Sorry, but copying text is forbidden on this website!
The reaction centre than transfers captured electrons to the electron transport chain (Hoober 1984). The electrons are carried in the form of NADPH, which is then reduced (Hoober 1984). The hydrogen ion produced from this reduction reaction then passes through ATP synthase, generating ATP (Hoober 1984). The chemical DCPIP acts as an electron acceptor and is used to measure the rate of electron transport in the thylakoid membrane of chloroplasts (Dean and Miskiewicz 2006). Initially DCPIP is a blue colour. Although, when it gains electrons from the transport chain it is reduced and turns colourless (Dean and Miskiewicz 2006).
A high photosynthetic rate can be interpreted by a fast rate of change from blue to colourless of the DCPIP as more electrons are flowing through the transport chain and reducing the DCPIP. The colour of DCPIP is measured using a spectrophotometer at 605nm. The rate of photosynthesis is dependent on many factors, in particular light quantity (Johkan et al. 2012). A greater quantity of light received by the chloroplasts equates to a greater amount of solar energy potentially converted into ATP. In turn this causes a higher flow of electrons in the transport chain.
The importance of light quantity for photosynthesis is relevant to the growth and harnessing of energy by plants. This can be useful for understanding ecosystems, such as rainforests where the amount of light received by plants is greatly reduced further down the canopy (Lee 1987), and for agriculture as optimum growth conditions can increase production of crops. The hypothesis was that the greater the quantity of light the higher the rate of photosynthesis and hence the faster reduction of DCPIP, as more electrons travel through the transport chain.
The effect of light quantity was answered using isolated chloroplasts exposed to differing intensities of light, with photosynthetic activity measured using DCPIP and a spectrophotometer at 605nm. Method Isolating chloroplast: Approximately 4g of spinach leaf was torn into pieces, removing major veins. The leaf pieces were then placed into a cooled mortar and pestle. 15mL of cold isolation medium was then dispensed into the same mortar and pestle, and the leaf pieces were ground into a smooth paste. Using a funnel and two pieces of gauze, the ground leaf paste was then filtered into a cold 15mL plastic centrifuge sitting on ice.
The plant material was then squeezed to recover as much filtrate as possible. While the filtrate was being centrifuged the mortar and pestle were washed, whilst the funnel and gauze were placed on the bench to dry. Tables were then set up for record keeping. The supernatant was carefully decanted by pouring it into a new, cold 15mL centrifuge tube and stored on ice, being careful not to lose the dark green pellet at the bottom. A sufficient amount of ice-cold isolation medium was added to the tube containing the pellet so that the final volume was approximately 1mL.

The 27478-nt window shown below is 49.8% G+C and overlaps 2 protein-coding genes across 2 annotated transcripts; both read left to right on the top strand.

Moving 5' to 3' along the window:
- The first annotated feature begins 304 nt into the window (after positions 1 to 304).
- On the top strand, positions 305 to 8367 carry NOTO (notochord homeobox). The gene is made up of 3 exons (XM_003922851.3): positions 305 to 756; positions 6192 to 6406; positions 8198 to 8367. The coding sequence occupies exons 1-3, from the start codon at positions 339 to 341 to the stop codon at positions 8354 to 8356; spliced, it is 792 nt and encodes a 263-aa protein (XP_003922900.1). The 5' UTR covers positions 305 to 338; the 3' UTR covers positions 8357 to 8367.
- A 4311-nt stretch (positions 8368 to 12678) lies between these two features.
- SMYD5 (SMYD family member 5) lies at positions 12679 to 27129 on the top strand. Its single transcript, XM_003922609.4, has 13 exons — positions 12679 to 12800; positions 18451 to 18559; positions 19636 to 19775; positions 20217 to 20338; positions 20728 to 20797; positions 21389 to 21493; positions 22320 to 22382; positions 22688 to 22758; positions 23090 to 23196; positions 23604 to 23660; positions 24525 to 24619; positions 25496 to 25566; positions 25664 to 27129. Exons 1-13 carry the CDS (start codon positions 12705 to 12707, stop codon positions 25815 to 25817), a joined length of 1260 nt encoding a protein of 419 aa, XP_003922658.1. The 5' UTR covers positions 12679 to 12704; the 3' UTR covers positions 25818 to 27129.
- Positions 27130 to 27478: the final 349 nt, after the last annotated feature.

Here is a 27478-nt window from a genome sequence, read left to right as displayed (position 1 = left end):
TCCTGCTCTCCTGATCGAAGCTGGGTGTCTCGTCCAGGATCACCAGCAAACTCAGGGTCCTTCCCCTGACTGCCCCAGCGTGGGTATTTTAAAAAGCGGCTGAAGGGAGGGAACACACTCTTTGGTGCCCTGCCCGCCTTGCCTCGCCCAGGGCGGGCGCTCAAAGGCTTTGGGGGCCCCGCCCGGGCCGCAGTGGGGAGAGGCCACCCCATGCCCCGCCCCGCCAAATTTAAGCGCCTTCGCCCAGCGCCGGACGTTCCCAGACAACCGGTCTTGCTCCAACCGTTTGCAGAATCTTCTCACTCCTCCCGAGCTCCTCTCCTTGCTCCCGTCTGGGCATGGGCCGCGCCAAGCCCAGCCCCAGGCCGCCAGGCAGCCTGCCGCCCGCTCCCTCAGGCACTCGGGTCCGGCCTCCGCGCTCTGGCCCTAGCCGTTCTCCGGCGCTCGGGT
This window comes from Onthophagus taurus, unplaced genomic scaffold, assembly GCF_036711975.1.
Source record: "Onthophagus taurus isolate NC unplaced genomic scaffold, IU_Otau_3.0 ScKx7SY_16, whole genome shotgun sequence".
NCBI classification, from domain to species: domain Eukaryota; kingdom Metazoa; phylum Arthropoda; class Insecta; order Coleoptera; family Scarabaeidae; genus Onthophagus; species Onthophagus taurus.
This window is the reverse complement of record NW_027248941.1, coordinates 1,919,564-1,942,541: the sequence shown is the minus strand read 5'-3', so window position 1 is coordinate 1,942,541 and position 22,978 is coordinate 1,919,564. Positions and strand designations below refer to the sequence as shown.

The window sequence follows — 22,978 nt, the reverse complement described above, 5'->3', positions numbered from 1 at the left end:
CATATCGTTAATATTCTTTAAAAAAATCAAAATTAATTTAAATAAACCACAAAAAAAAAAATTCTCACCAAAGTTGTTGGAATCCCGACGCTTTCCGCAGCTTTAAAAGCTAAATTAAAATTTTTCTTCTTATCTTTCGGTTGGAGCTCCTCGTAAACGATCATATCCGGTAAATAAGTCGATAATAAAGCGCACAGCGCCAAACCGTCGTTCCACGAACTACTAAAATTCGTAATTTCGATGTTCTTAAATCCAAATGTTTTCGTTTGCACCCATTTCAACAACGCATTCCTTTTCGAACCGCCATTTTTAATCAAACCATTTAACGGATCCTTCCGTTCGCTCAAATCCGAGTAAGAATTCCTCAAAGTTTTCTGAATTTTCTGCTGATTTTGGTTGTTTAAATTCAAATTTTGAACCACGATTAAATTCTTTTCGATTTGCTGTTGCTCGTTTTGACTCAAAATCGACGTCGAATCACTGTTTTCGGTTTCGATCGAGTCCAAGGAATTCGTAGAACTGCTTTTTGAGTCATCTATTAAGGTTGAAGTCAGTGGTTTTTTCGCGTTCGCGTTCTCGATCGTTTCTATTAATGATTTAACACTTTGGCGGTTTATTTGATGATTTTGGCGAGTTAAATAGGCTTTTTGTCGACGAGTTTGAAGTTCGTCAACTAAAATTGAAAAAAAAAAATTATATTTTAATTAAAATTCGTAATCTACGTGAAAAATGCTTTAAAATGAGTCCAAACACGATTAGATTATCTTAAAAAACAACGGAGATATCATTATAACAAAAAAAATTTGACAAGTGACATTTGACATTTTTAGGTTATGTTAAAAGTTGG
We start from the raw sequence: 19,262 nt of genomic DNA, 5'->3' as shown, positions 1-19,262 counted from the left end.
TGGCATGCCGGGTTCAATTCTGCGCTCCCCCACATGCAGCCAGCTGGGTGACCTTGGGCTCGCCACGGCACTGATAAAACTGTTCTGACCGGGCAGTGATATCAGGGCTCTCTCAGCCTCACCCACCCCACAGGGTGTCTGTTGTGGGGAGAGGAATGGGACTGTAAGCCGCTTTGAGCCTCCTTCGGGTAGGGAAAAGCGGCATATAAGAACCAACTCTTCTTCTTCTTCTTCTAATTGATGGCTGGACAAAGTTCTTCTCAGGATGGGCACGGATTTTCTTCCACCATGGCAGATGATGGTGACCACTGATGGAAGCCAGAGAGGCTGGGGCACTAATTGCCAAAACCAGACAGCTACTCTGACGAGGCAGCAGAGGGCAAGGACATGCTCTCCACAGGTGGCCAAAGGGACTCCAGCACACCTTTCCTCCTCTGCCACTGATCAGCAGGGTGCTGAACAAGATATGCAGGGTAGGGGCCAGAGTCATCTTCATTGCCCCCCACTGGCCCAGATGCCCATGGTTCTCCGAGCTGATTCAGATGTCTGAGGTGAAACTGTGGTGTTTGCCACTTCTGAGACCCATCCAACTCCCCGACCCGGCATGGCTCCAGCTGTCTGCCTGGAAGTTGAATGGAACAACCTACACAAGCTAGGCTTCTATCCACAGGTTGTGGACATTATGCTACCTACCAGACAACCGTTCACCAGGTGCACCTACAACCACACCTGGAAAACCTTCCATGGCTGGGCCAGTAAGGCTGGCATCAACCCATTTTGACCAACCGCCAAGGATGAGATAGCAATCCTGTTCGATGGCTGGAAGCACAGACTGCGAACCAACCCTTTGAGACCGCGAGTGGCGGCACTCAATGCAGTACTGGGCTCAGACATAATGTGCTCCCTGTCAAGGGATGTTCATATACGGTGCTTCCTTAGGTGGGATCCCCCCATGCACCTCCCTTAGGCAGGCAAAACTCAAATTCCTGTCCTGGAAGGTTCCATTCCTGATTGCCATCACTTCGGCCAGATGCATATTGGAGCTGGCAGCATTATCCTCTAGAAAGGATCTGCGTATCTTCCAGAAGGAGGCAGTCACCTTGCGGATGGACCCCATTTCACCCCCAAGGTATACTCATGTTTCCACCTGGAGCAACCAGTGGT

If 1mL isolate was already present, no more isolation medium was added. Very carefully, the pellet was re-suspended by swirling and gently flicking the tube. The chloroplast isolate was then stored on ice. Measuring absorbance: The spectrophotometer was blanked at 605nm using a phosphate buffer. Three cuvettes were labeled and 5mL DCPIP was dispensed into each cuvette. Using a pipette, 20uL chloroplast isolate was added to each cuvette, which were then covered with Parafilm and inverted to mix, measuring their absorbance at 605nm (A605) immediately.
Cuvette 1 was placed in a dark cupboard, cuvette 2 in front of a 25W unfiltered light source, and cuvette 3 in front of a 125W unfiltered light source. The A605 was measured every two minutes for a total of 8 minutes for all cuvettes. Results were recorded in a table and the experiment repeated three times. Results Photosynthetic activity of isolated chloroplasts was highest in the samples exposed to the 125W unfiltered light source and lowest in samples kept in darkness (Figure 1). No photosynthetic activity occurred in the chloroplasts which were not exposed to light (Figure 1).
The chloroplasts exposed to the 125W light source increased in photosynthetic activity at an increasing rate for the first four minutes and then steadied (Figure 1). The samples exposed to 25W light recorded a small increase in photosynthetic activity over time (Figure 1). Photosynthetic activity was 50% higher in samples exposed to 125W light source than those exposed to 25W (Figure 1). Figure 1: The effect of light quantity on photosynthesis of isolated chloroplasts of spinach leaf. The absorbance of chloroplasts mixed with DCPIP exposed to differing light quantities was measured using a spectrophotometer at 605nm.
Discussion The results show that photosynthetic activity peaked in samples exposed to 125W light source, and was not present in samples unexposed to light. This shows that light quantity does affect photosynthetic activity as the DCPIP was reduced at a faster rate in samples exposed to high light intensity, suggesting more electron transfer in the isolated chloroplasts. The higher amount of electrons de-colourised the DCPIP at a faster rate, accounting for its decreased absorbance. Hence, greater light quantity results in greater photosynthetic activity.